Winter Dreams

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It sifts from Leaden Sieves –
It powders all the Wood –
It fills with Alabaster Wool
The Wrinkles of the Road –

It scatters like the Birds –
Condenses like a Flock –
Like Juggler’s Figures situates
Upon a baseless Arc –

It traverses yet halts –
Disperses as it stays –
Then curls itself in Capricorn –
Denying that it was –

Emily Dickinson

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Listening List

Tchaikovsky Symphony No. 1 (“Winter Dreams”), II. Land of Gloom, Land of Mist

Symphony No. 1 didn’t come easily to Tchaikovsky. He wrote to his younger brother

At eleven o’clock, I either give a lesson until one [o’clock], or tackle the symphony (which, by the way, is going sluggishly) … I always return home by twelve [midnight]; write letters or the symphony, and read in bed for a long time… My nerves are extremely fraught again, for the following reasons: 1) my lack of success in composing the symphony; 2) Rubinstein and Tarnovskii… spend all day trying to torment me… 3) being unable to shake off the thought that I might soon die without even managing to complete the symphony.

A Spotify playlist containing two versions of Symphony No. 1 may be found here.


Credits: The version of poem 291 quoted here is Version E (1883) from The Poems of Emily Dickinson, Reading Edition, R. W. Franklin, ed. (1999). Version A (1862) may be found here. In Dickinson, Selected Poems and Commentaries, Helen Vendler writes, of the difference between the two versions, “When Dickinson decides to cut, it usually means that on rereading she notices that her imagination has digressed, in its love of play, from its basic aim.” (p. 108). The quotation from Tchaikovsky’s letter to his brother may be found here.

30 thoughts on “Winter Dreams

  1. David

    Perfection x 3: your wonderful photos, the poem, the slow movement. I reckon that’s Tchaikovsky’s first out and out masterpiece (the movement, I mean, rather than the whole symphony, which is let down by the finale – still interesting, as a depressive-manic progress which most captures the difficulties under which the work was composed). What a great, endless melody; what colours as it passes from flute-adorned horn to oboe to violas and so on).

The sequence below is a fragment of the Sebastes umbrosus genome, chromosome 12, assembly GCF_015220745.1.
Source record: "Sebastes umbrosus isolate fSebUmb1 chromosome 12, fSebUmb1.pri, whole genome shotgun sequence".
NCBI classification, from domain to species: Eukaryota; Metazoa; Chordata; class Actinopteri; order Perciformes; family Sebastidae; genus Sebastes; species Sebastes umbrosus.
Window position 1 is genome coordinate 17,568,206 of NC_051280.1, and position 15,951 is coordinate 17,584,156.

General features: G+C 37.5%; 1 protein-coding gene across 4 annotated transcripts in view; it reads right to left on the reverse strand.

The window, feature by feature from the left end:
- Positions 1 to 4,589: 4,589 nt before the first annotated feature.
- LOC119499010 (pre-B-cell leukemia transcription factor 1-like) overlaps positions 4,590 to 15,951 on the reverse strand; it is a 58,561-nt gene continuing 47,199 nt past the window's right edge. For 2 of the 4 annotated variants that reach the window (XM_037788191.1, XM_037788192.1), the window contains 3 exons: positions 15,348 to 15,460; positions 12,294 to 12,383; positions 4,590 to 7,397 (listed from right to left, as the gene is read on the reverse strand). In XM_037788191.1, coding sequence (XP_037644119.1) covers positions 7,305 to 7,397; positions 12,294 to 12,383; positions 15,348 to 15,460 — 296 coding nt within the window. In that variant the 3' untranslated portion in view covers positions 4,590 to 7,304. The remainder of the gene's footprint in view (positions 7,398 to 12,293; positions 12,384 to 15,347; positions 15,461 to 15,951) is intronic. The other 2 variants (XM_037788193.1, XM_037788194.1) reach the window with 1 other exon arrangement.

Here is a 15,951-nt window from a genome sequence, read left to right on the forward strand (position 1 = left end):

Here we have had no real winter as yet, just rain and grey over the Xmas period, though snow is now promised. So pleased to see you back, though of course our exchanges have kept it all nice and warm.

    1. Susan Scheid Post author

      David: Your description of the slow movement—the piece as a whole, in fact, is a treasure in itself. While gathering the material for this post, I found another description by you of the slow movement (in a CD review) which seems to me exactly right: “The best of the 26-year old Tchaikovsky’s authentic inspiration is to be found in the slow movement’s long-limbed melody.” My exploration of Tchaikovsky continues, with pleasure, all thanks to you.

      It’s interesting to me that Dickinson (1830-1886) and Tchaikovsky (1840-1893) were fairly close contemporaries. I wonder what music she might have listened to or played—something I’ve yet to explore. Another interesting, though purely coincidental, parallel is that both Dickinson and Tchaikovsky reworked the pieces noted here: Dickinson between 1862 and 1883, Tchaikovsky between 1866 and 1883 (if my source for the latter isn’t leading me astray, that is). Of no real consequence, I suppose, but I enjoy imagining this transatlantic conjuring of winter dreams during the same period.

      1. David

        Gosh, Sue, you are diligent. The connections are fascinating to think about, of course – even the revisions. Re Dickinson settings, I can’t abide the Copland songs, but I am so haunted by the centrepiece and finale of John Adams’s Harmonium (settings of ‘Because I Could Not Stop for Death’ and ‘Wild Nights’). We had a superb Adams concert last night conducted by The Man and culminating in the stupendous Harmonielehre (review over on The Arts Desk).

        Today the whole country has closed down because of the snow. Red warning for Wales, apparently.

        By the way, I now access your site with the greatest of ease. But I now have a Calgon ad gushing as I write – I wasn’t sure you were aware of these rather horrid ads. They’re not very ‘you’…

        1. Susan Scheid Post author

          I love those Harmonium settings! And of course as soon as I saw your comment, I had to rush over to the Arts Desk. Found your commentary on Harmonielehre particularly interesting. I think I may like the piece as a whole rather more than you may, but I would say that, while I feel the second movement fits in the whole, I’m not as carried off by it as the other two. Did you know, BTW, that Upshaw is at Bard, heading the graduate vocal program? So much talent congregated there! I hope you may come again one day for the summer fest. (This year it’s Stravinsky, as you probably are aware.)